College football profile: Catawba running back Eamon Smart
By Mike London
SALISBURY — For Eamon Smart, Senior Night at Florida’s Cape Coral High included 27 carries for 301 yards and four touchdowns in a 54-6 victory.
A thick-shouldered, stocky back who combined 200-plus pounds with 4.6 speed, Smart churned for 1,500 yards and 20 touchdowns as a prep senior in 2013, averaging seven yards per carry.
Smart also was a stellar student, making him an inviting recruiting target, and Catawba coaches were high-fiving after they were able to talk Smart into relocating to Salisbury for his college education.
While immediate greatness was predicted for Smart, success chased him slowly.
The first 100-yard game of his college career finally came Saturday afternoon at Shuford Stadium when he pounded Carson-Newman for 109 yards on 24 carries in a 40-20 South Atlantic Conference victory. The junior is Catawba’s Offensive Player of the Week.
“Eamon had that breakout game, and he showed he can be a punishing runner,” Catawba head coach Curtis Walker said. “Eamon runs with his shoulders down, and he doesn’t go backwards.”
Smart’s transition from high school to college football included lots of long hours and paid dues. Smart obviously was talented, but Catawba had productive, older backs in front of him in steady Cary Littlejohn and swift David Burgess.
Smart ran the ball 36 times for 144 yards as a true freshman in 2014, with more than half of that production coming against Tusculum — a game in which he carried 15 times for 81 yards.
His sophomore year was a rewind. He had a strong game early against Davidson — 15 carries, 86 yards — but his season totals were a modest 60 carries and 239 yards.
With Littlejohn’s fine career ended after the 2015 season, it was time for Smart to step forward.
“We let it leak to Eamon that the coaching staff was looking for improvement,” Walker said. “There were whispers that we knew would get back to Eamon through (running backs coach) Corey Ready. We hoped that it would be good motivation for him.”
“It was pointed out to me that Coach Walker wanted to see more production,” Smart said. “It made me work really hard, and I won the most improved award for spring ball.”
Spring ball culminated with a Blue-White Spring Game in which Smart hammered teammates for 90 yards on 21 carries — an unusually heavy spring workload that proved he was motivated and in shape. He ran with that proverbial chip on his shoulder, much to the delight of Walker and the coaching staff.
“Eamon had a great spring,” Walker said. “He showed that he could be our big back this year, that guy to replace Littlejohn, and we knew we had Burgess and (freshman) Quientel Goodwin to do good things outside.”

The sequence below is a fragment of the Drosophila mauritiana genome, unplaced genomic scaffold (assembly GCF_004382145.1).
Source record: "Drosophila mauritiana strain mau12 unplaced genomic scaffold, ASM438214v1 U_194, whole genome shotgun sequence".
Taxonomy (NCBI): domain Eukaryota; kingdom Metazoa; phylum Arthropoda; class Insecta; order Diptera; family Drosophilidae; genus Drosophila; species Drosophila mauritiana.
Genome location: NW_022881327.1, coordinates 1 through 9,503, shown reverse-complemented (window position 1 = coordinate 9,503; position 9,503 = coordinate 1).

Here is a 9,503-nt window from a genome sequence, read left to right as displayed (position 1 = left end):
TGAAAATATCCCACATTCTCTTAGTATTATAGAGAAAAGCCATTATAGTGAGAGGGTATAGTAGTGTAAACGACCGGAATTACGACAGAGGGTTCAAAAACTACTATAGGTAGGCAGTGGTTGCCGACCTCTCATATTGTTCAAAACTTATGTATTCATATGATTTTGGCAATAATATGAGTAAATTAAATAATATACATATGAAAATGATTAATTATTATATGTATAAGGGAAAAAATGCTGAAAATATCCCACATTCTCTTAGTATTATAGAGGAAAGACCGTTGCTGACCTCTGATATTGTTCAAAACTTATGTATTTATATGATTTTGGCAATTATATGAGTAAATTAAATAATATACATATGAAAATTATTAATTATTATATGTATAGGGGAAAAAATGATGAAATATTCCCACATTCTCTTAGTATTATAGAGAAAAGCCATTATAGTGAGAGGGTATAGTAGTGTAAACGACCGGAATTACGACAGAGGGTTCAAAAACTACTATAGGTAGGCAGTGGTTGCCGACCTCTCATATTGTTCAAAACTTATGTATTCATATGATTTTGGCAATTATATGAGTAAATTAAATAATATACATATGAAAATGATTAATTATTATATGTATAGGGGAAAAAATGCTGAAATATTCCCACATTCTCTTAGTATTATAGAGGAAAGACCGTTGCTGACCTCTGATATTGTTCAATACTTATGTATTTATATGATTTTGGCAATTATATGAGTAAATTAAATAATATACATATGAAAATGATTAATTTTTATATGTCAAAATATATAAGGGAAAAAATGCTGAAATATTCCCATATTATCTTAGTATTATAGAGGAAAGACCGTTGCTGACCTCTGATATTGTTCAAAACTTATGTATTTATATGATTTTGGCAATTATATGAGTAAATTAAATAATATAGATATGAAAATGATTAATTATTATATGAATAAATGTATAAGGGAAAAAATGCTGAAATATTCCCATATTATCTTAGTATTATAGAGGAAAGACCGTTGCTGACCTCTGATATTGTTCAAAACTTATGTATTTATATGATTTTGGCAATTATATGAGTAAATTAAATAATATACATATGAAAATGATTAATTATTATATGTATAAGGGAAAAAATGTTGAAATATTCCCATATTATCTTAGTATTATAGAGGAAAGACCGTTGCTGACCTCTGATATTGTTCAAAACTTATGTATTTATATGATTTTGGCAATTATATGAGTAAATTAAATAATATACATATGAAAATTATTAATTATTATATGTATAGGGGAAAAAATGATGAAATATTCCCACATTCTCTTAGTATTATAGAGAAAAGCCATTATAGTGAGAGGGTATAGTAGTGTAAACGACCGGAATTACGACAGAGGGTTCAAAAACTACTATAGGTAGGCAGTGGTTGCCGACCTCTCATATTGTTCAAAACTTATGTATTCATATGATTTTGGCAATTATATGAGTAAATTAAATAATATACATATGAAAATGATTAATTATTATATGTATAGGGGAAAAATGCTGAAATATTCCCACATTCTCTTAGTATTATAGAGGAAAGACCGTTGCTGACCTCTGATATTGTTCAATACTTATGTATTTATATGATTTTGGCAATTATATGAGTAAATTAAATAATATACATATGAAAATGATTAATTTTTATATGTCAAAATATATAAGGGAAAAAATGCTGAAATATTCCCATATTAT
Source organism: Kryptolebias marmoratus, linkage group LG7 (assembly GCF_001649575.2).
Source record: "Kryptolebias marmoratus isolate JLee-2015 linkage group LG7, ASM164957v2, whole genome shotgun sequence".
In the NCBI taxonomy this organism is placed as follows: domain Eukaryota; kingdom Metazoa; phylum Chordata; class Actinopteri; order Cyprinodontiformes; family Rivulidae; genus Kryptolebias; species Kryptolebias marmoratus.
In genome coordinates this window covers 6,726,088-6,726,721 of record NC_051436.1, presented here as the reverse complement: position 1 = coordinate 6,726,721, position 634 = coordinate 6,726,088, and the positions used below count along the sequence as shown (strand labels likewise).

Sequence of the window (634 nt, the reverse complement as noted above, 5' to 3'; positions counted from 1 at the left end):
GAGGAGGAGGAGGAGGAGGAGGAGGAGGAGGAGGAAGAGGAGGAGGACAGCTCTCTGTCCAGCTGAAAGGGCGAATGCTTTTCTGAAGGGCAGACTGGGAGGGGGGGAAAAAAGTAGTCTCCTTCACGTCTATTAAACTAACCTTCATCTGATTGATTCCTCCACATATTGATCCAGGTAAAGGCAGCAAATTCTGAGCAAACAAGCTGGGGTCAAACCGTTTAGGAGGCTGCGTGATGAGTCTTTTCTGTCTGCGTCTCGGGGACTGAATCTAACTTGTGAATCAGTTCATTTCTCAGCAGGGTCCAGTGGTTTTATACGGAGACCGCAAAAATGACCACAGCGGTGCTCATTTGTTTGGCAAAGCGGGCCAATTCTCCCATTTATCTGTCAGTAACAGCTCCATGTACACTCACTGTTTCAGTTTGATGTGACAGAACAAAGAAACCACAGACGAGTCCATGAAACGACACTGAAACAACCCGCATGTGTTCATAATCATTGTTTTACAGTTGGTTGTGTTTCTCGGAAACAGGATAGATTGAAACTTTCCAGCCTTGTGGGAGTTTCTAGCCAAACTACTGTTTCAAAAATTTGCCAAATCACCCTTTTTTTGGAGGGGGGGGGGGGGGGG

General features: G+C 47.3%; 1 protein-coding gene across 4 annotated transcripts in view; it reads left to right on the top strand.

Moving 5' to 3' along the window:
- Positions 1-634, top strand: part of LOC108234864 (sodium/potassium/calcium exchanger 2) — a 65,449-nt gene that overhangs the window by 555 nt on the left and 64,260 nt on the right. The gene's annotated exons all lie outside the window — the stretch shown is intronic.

Smart’s junior season began with a quiet five carries for 32 yards in the loss at West Georgia. With Burgess out, his role expanded for the setback against Winston-Salem, and he punched out 55 yards on 13 carries.
Then came Saturday’s victory, and Smart, who has 42 carries for 196 yards on the season, was a major part of it. The only mistake he made — a fumble in the red zone — he made up for by recovering the ball himself in a pile.
Smart, 5-foot-10, 215 pounds, had never carried more than 15 times in a college game, but with those 24 attempts against Carson-Newman, he found a groove and a rhythm. He showed speed as well as power.
“It felt good getting that many carries, the most in a long time,” Smart said. “And after you break a few pretty good runs, you start knowing what to look for.”
Smart scored Catawba’s first touchdown on a 6-yard burst. He had a 12-yard run late in the first half, a 17-yard dash in the third quarter and a 20-yard gain in the fourth. He also caught two passes for 16 yards.
“We were running inside zone and power well,” Smart said. “I think our running game did start to wear on their defense some. Guys who were taking me on high early, were trying to cut my legs later on.”
When Catawba has a lead in the second half, opponents are going to see a lot of Smart. He can move the chains, rest Catawba’s defense and chew the clock.
“Every coach wants that luxury of a downhill runner who can attack a defense,” Walker said. “Eamon is not a guy defensive backs want to see coming at them in the fourth quarter, and he’s going to be counted on as we go forward.”
Off the field, things have gone smoothly from the start for Smart. He has a 3.42 GPA as a biology major.
He’s a long way from Florida, but his sister comes to his games, and his parents were able to watch Saturday’s breakout performance online.
“Everyone was excited,” Smart said.
This Saturday afternoon, Catawba goes to Wingate, a SAC program the Indians inexplicably have lost to five straight times. That means no current Catawba player has tasted victory against the Bulldogs.
Smart’s career numbers against Wingate are 11 carries for 52 yards, but he’ll be looked to for bigger things this time.
Catawba’s other players of the week were also SAC players of the week. Cornerback Case Woodard keyed the Carson-Newman win with a pick-six. “That play energized the whole stadium,” Walker said. “They cheered Case for 90 yards and then they cheered some more.” … Brennan Lambert’s perfect kicking day included 4-for-4 on field goals and 4-for-4 on PATs for 16 points. Snapper Steven Bartlett and holder Joseph Dress handled their jobs on Lambert’s big day. “We work on it every day and we have good timing,” Lambert said. … The freshman, playing his third college game, was never nervous. “My mindset was that kicking in a college game is no different than all those Sundays I spent in the yard kicking with my dad,” Lambert said. Not to jinx the South Rowan graduate, but Lambert hasn’t missed a kick yet. He’s 6-for-6 on field goals and 6-for-6 on PATs. Walker said he has confidence in Lambert from 44 yards. That means a field goal attempt is an option when the Indians reach the opponent’s 27.